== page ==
CUHK research team reveals vulnerabilities in enterprise networking services and mobile facial recognition systems

Media Release
  • 11 out of 18 mobile facial recognition software development kits have security flaws. 
  • 63 out of 132 VPN front-end apps have serious vulnerabilities.
  • Out of more than 2,000 colleges and universities worldwide, 86% instruct users to adopt unsafe Wi-Fi settings on at least one device platform.
The use of facial recognition technology has become prolific, and with the rise of Wi-Fi and virtual private networks (VPNs), their security has become a hot-button topic. Two research teams from The Chinese University of Hong Kong (CUHK)’s Department of Information Engineering have recently revealed security vulnerabilities in mobile facial recognition software and enterprises’ Wi-Fi and VPN setups that have a real-world impact.
Bypassing facial identification in mobile apps is easier than previously thought
Users’ identity documents and selfies are easily stolen and sold on the black market, allowing them to be used for identity fraud. To prevent this from happening, most facial recognition systems require users to perform actions such as blinking or shaking their heads, known as liveness detection. While many researchers have studied deepfake or 3D mask attacks that target machine learning models, few have addressed the protocol design or implementation issues in facial recognition systems that can enable low-cost, easy-to-scale attacks.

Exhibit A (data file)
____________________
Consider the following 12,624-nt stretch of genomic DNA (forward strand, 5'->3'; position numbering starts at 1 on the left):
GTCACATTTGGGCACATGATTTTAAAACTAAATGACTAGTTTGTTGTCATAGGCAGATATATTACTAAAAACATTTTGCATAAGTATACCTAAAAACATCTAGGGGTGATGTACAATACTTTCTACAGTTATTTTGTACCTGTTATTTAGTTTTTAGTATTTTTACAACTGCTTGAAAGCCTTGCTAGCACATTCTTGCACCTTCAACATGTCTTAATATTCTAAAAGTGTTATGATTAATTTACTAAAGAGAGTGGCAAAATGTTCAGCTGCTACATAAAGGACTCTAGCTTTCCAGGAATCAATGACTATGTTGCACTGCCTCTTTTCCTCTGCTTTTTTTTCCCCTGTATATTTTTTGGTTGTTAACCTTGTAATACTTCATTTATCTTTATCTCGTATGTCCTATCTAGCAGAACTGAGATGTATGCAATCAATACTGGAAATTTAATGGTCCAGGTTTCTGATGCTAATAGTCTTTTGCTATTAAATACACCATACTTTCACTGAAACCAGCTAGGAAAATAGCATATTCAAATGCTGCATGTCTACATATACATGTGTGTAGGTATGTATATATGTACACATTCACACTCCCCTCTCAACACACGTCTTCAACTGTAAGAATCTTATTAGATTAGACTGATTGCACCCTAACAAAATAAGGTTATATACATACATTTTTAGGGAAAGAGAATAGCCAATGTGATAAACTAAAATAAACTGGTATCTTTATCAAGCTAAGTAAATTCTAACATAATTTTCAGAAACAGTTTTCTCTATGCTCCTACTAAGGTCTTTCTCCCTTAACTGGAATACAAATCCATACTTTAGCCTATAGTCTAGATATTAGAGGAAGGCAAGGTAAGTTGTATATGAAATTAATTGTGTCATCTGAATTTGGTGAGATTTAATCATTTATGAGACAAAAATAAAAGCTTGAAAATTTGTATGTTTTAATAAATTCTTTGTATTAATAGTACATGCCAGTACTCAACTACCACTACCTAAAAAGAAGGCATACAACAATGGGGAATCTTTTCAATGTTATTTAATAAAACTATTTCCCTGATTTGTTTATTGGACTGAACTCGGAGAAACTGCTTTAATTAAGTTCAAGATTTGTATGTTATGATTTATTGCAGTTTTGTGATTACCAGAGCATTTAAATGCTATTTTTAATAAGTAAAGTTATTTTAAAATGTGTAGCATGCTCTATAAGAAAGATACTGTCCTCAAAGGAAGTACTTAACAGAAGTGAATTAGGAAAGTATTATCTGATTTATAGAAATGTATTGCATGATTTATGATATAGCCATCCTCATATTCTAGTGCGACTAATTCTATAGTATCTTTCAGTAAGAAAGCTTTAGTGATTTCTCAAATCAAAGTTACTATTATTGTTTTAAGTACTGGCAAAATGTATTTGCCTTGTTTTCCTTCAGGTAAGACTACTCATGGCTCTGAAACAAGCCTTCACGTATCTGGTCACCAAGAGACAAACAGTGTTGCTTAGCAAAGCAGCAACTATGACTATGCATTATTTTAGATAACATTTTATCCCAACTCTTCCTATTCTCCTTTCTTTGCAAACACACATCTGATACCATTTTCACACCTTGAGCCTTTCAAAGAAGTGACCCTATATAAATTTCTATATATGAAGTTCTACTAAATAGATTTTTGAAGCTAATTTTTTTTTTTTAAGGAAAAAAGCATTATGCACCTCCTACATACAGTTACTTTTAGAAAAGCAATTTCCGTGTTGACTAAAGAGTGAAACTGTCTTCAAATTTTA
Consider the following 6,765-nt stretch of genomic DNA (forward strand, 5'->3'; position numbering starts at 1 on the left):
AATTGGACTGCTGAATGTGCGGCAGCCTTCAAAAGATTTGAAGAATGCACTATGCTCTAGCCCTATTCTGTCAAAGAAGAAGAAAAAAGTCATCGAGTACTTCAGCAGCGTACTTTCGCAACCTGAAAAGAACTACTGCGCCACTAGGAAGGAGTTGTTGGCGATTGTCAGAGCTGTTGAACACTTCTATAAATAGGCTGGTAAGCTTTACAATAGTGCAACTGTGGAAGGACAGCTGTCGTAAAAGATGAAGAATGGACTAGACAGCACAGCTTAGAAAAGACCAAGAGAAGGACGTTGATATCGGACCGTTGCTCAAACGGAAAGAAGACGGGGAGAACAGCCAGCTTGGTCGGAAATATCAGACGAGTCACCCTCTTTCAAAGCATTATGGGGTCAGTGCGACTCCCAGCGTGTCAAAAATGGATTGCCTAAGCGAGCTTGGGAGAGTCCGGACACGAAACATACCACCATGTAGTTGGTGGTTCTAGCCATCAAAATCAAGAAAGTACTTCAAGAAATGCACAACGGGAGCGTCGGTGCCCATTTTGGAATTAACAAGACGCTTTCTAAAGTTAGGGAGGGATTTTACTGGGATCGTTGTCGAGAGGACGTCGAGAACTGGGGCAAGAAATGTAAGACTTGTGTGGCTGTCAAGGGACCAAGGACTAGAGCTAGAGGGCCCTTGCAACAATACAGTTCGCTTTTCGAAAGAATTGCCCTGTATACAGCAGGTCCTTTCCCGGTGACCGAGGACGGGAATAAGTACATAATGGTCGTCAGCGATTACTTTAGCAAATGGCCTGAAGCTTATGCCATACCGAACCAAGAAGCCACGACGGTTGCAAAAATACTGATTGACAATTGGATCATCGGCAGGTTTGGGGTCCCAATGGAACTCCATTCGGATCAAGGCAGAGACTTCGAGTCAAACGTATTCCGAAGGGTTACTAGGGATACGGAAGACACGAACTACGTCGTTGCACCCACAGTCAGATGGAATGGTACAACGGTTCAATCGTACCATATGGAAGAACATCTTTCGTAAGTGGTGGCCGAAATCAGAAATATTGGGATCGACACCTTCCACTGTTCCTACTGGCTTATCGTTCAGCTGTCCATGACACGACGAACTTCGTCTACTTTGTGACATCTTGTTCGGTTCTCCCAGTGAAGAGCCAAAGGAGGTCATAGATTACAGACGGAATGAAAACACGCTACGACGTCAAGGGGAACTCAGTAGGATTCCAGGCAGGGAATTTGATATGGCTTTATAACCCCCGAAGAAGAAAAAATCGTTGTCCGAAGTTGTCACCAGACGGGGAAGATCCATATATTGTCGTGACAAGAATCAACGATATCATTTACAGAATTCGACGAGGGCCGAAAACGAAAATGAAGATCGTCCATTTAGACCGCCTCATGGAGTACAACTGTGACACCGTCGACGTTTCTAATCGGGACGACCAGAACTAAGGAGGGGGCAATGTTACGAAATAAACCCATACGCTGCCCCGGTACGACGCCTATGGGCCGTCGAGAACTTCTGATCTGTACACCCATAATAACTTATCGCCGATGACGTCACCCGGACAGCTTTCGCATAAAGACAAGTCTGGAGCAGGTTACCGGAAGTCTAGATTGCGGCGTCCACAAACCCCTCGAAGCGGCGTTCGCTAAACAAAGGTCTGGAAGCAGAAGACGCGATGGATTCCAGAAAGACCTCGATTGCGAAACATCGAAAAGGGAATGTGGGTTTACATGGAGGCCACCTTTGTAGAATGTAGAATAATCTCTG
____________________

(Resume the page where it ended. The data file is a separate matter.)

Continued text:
A research team led by Professor Lau Wing-cheong from the Department of Information Engineering analysed 18 mobile facial recognition software development kits (SDKs), including those from industry leaders, and revealed security flaws in 11 of them that can result in liveness detection bypasses. After building an automatic app analyser to scan more than 18,000 apps, CUHK researchers found that around 300 contained at least one of the vulnerable facial recognition libraries. By exploiting design flaws in the SDKs, an attacker can circumvent facial identification using only static photos of the victim.
The research team has provided security tips for the design of app facial recognition systems and contacted the software companies about the vulnerabilities. The team recently presented its findings at the Black Hat USA 2023 conference, under the title “The Living Dead: Hacking Mobile Face Recognition SDKs with Non-Deepfake Attacks”. 
Safety tips for the design of facial recognition systems:
  • Perform cloud-based liveness detection when possible. Never trust client-side results.
  • Defense in depth: adopt multiple layers of security control; enforce robust client protection, including app hardening and anti-debugging.
  • Properly encrypt configurations and data that are exchanged between library, app and server during the facial recognition process.
Insecure enterprise Wi-Fi & VPNs allow attackers to compromise passwords and devices